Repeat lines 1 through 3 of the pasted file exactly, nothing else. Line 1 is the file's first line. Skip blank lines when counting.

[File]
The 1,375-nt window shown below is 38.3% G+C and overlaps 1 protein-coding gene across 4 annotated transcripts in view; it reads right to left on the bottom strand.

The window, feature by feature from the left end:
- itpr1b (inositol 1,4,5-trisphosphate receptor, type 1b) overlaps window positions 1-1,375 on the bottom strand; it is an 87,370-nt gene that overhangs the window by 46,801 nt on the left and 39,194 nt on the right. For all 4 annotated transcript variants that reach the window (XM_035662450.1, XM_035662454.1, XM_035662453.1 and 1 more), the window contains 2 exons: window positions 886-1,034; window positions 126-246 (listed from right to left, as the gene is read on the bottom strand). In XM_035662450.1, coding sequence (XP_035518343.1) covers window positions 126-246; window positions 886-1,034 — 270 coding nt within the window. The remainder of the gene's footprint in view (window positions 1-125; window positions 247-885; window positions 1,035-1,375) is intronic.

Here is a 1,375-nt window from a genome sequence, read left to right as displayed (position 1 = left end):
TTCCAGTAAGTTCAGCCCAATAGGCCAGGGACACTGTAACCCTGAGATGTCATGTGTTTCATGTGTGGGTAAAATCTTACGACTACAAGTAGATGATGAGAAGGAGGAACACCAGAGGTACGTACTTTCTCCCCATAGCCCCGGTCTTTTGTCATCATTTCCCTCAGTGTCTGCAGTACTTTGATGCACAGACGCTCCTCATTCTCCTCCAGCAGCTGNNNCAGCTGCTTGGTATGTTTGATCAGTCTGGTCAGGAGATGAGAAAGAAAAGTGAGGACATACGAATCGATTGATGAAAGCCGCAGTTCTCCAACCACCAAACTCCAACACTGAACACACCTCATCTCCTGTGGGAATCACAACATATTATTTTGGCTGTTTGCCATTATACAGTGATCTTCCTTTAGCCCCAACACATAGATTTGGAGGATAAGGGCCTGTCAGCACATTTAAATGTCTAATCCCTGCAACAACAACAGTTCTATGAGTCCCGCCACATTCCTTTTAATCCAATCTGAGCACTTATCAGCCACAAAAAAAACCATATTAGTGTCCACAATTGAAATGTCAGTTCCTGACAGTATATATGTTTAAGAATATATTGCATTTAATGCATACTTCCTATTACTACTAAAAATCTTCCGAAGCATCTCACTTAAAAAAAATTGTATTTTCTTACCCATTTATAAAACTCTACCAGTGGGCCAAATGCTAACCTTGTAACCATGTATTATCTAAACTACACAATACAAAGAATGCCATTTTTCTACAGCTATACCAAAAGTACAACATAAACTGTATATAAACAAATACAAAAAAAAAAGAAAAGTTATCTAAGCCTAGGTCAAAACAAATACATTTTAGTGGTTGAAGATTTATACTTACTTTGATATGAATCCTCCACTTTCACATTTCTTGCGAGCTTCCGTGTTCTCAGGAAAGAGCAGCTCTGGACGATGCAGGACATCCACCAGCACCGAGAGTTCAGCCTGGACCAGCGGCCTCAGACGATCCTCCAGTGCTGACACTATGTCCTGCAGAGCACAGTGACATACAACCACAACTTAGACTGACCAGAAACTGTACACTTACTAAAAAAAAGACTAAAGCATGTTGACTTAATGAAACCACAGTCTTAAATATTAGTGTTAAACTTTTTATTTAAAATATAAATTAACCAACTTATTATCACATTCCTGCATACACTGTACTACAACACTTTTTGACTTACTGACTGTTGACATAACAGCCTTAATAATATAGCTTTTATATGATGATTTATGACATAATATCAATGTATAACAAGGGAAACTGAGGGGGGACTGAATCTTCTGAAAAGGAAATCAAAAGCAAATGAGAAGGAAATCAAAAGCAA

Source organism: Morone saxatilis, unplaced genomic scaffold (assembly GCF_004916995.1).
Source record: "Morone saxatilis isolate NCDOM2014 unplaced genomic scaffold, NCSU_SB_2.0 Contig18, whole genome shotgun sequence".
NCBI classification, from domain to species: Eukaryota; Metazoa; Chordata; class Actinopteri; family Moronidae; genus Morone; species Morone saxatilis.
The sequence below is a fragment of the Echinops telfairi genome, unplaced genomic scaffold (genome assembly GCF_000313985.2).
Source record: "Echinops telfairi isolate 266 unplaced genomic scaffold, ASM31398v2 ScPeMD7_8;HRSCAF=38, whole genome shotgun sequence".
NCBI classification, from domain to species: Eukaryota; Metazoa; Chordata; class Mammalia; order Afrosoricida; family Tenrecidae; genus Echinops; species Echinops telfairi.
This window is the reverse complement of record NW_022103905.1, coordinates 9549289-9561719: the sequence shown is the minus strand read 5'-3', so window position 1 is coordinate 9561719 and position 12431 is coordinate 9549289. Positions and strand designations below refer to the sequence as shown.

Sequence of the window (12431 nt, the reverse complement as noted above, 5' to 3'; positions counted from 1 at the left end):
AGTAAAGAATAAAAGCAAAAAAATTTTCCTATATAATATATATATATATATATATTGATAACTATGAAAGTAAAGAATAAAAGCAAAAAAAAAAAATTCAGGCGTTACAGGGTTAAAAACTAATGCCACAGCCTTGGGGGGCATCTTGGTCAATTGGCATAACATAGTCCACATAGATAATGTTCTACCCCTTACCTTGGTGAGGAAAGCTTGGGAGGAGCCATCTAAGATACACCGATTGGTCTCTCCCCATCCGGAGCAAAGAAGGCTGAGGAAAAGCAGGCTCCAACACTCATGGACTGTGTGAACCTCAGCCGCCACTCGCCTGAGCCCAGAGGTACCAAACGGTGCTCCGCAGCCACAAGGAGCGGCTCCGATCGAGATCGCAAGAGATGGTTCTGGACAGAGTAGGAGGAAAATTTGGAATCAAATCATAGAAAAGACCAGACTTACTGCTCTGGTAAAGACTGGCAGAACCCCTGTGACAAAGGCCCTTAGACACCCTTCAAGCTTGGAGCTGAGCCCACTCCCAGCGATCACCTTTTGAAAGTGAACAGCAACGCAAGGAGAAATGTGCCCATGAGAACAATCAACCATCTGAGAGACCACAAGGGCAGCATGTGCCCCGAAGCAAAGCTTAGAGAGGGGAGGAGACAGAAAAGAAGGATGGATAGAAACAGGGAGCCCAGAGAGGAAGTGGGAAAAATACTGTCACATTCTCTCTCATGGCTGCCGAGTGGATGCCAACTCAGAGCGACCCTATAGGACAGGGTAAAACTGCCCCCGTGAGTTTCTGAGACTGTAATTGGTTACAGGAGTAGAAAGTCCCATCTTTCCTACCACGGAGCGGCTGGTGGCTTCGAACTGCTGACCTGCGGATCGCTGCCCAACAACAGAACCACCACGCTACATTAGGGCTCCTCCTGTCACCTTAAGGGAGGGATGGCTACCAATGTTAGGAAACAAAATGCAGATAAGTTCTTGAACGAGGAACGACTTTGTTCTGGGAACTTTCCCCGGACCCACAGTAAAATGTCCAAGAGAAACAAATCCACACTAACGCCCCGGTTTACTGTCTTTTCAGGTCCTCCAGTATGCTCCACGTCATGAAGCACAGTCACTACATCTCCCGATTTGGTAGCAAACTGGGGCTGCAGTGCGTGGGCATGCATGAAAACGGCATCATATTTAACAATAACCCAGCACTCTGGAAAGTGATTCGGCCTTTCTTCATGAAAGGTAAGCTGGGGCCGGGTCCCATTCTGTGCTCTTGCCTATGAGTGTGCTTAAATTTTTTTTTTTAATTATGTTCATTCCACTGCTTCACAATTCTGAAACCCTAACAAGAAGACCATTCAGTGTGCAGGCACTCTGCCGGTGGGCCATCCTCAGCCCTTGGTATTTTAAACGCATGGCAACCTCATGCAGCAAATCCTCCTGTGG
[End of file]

The 1,375-nt window shown below is 38.3% G+C and overlaps 1 protein-coding gene across 4 annotated transcripts in view; it reads right to left on the bottom strand.

The window, feature by feature from the left end:
- itpr1b (inositol 1,4,5-trisphosphate receptor, type 1b) overlaps window positions 1-1,375 on the bottom strand; it is an 87,370-nt gene that overhangs the window by 46,801 nt on the left and 39,194 nt on the right. For all 4 annotated transcript variants that reach the window (XM_035662450.1, XM_035662454.1, XM_035662453.1 and 1 more), the window contains 2 exons: window positions 886-1,034; window positions 126-246 (listed from right to left, as the gene is read on the bottom strand). In XM_035662450.1, coding sequence (XP_035518343.1) covers window positions 126-246; window positions 886-1,034 — 270 coding nt within the window. The remainder of the gene's footprint in view (window positions 1-125; window positions 247-885; window positions 1,035-1,375) is intronic.